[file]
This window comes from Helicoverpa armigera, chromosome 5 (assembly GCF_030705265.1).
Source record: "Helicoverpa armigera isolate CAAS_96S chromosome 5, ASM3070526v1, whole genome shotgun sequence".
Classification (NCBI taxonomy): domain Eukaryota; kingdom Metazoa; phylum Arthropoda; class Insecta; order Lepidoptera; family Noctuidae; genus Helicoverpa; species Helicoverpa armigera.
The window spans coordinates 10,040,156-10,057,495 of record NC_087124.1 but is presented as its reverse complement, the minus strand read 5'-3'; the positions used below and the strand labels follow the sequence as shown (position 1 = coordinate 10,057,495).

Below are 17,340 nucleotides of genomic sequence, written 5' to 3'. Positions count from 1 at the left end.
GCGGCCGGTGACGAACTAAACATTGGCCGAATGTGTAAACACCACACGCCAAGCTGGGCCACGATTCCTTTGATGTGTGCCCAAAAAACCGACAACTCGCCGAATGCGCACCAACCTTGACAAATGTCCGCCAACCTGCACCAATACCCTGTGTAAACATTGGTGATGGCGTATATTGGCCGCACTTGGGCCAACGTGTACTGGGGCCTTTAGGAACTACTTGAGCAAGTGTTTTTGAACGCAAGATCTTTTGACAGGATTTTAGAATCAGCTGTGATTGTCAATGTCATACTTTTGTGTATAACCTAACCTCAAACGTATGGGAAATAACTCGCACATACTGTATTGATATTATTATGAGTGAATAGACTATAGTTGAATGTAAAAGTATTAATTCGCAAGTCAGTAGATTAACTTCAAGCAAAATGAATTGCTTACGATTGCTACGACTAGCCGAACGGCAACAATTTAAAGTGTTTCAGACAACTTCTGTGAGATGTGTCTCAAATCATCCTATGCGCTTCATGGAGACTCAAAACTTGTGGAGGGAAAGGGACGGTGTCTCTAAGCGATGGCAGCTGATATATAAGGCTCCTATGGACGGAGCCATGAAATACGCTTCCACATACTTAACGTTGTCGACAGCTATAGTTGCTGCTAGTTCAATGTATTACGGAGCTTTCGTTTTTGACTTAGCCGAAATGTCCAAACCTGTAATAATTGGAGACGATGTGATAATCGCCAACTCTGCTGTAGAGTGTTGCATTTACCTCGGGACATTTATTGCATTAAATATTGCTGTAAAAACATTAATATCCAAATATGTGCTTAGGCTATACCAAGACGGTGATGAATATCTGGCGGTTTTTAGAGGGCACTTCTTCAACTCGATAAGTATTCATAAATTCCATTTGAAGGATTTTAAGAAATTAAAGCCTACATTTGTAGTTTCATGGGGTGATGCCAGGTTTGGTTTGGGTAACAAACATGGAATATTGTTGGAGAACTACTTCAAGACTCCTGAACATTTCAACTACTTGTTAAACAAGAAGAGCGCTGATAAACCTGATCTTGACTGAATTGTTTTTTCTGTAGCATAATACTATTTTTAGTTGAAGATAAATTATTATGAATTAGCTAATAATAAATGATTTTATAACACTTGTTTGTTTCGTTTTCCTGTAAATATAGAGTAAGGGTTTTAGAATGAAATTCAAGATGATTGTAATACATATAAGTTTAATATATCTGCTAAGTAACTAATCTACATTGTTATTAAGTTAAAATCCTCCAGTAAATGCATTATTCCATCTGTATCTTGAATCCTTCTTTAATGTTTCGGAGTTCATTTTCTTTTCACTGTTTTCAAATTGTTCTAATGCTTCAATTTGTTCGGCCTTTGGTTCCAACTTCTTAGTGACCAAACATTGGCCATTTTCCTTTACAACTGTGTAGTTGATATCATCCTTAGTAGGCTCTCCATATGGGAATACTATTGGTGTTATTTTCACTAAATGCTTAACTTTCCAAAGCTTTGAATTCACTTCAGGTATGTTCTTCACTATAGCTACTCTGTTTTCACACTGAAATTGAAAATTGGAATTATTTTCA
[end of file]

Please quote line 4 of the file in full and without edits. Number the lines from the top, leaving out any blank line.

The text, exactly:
The window spans coordinates 10,040,156-10,057,495 of record NC_087124.1 but is presented as its reverse complement, the minus strand read 5'-3'; the positions used below and the strand labels follow the sequence as shown (position 1 = coordinate 10,057,495).